So, lovely lovely silence for me, it takes half an hour of it for my brain to begin working properly and then the words arrive and will stay unless interrupted.  The man from Porlock is my nemesis and the OH with shopping lists, remembered phone messages and idiotic entertainment snippits from the smart phone (if it was that smart it would know how much I dislike it and keep its skateboarding terriers to itself).

Even now as I type in my room I am interrupted by noise from the OH’s giant TV in the room below, it’s his friend Marion the cowboy again.

Yes, I am a misery and, without a shadow of a doubt, the day will come when there is only me left in the house and I will regret the absence of interruptions and it will serve me right, I should be careful what I wish for.


Every now and then I find old music with a search engine.  The sounds of my salad days, the late sixties and early seventies.

My goodness we had music in the Sixties and we ain’t seen nothing yet, there are those who reckon the Sixties didn’t happen till the Seventies and the music whisks me right back.

In your head you were leather-clad, faster than light, about to conquer the world.  In reality you were dancing round your handbags in a heap on the floor of a seedy disco, where the toilets were awash, the drinks were overpriced, the men were spotty boys and the sophisticated décor of the hip room was Formica tables and plastic banquettes when they turned the lights on.

My friend Ann liked Eric of the Animals and was determined to elope with him because she was a pragmatist and he was a Geordie too, therefore she was more likely to run into him in the street than I was to marry Paul of the Beatles. We all had fantasies about guitar heroes.  The reality for the girls who actually hung out with the groups was that of trying to civilise musicians, always an arduous undertaking. They were the girls with the look, straight yellow hair, five tons of mascara and endless legs.

If I’d known I was at my tallest then, I’d have enjoyed that more too.

Nothing will match the excitement of arriving on the first bus into town on Saturday to get to the record shop to scoop the single of the week.  I played them on my Dansette record player until knew where the scratches were, backwards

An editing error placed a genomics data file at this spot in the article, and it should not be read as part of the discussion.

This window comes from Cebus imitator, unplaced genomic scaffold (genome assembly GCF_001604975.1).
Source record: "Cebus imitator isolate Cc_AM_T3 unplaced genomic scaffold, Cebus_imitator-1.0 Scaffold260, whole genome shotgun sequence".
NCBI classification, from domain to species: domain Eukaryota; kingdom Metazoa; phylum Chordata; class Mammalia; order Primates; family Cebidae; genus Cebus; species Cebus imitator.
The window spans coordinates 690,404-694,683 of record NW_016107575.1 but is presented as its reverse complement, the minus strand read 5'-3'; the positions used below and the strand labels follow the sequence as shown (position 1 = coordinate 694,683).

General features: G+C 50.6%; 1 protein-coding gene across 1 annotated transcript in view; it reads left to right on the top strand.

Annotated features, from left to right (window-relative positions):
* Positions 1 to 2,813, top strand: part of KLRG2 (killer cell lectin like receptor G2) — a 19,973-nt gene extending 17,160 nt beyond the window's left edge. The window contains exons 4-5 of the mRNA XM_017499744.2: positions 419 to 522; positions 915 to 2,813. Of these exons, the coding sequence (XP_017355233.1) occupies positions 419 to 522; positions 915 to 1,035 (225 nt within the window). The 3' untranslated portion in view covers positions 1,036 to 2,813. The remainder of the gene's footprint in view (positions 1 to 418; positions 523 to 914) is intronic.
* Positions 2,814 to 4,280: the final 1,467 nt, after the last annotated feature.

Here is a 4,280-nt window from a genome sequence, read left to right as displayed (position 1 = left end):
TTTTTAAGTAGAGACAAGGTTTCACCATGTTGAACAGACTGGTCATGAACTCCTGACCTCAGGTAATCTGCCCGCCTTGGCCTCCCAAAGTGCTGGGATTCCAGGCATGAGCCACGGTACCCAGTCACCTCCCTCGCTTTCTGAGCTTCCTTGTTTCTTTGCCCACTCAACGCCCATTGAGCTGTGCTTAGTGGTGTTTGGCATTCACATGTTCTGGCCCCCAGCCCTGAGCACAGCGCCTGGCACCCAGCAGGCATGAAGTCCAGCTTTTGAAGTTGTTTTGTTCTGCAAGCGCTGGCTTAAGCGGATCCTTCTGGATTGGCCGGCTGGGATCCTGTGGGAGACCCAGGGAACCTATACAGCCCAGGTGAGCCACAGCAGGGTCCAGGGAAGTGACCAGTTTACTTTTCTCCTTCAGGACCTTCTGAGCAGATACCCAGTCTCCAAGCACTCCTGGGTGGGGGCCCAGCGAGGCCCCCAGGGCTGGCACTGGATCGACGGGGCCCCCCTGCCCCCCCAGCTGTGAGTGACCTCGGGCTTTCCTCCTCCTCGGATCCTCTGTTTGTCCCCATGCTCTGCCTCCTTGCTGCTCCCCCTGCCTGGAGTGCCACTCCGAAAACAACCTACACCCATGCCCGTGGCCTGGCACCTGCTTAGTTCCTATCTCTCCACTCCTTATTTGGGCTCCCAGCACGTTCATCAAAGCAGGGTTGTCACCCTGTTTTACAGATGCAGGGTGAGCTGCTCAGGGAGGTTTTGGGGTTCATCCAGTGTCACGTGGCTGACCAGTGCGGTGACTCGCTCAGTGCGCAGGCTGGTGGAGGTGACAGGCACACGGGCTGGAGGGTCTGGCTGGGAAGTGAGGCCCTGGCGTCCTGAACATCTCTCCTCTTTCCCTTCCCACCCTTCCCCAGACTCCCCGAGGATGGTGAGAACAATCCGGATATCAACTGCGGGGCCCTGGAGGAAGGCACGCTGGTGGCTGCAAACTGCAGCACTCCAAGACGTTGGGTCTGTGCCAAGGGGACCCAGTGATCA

The energy I had, was extraordinary.  I remember the leapy feeling inside that is youth, coursing through uncluttered arteries.  Listening to that music again can help you find the shadow of the feeling, even if you are some old codger tapping a slipper.

And I will still get up and dance,  on my own if I find the right music and really no one is watching.

The music of your youth provides the soundtrack of your life.

Who takes you there?


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Well, here we are, rather more than halfway through the year.  How are you getting on with all the plans you had for this year?

You see, this is the thing about life in general, the best laid plans of mice and men and miniaturists……………

So, what did you do in the lockdown, hmm?  Written your novel yet?  Learned a new skill?  Can you juggle yet?  Landscaped the garden?

It sounded so promising didn’t it?  2020. Sounded like a year you could really do something with, you know go places………………ooh in 2020 I’m going to climb Mount Kilimanjaro’ hike around bits of India, go shopping in three capital cities and take in a couple of Broadway shows.

Who would ever have thought that the most excitement you’d have would be standing in a line to get into the corner shop and see if they had any bread?

What I have actually done, is carried on with the major house makeover, which start to finish is going to be more than a year and is not finished yet. And I’ve suffered the continuance of the surgical problems caused by a surgical solution to cancer.  Thrilling. I do still read the horoscopes for the year, how wildly out was yours?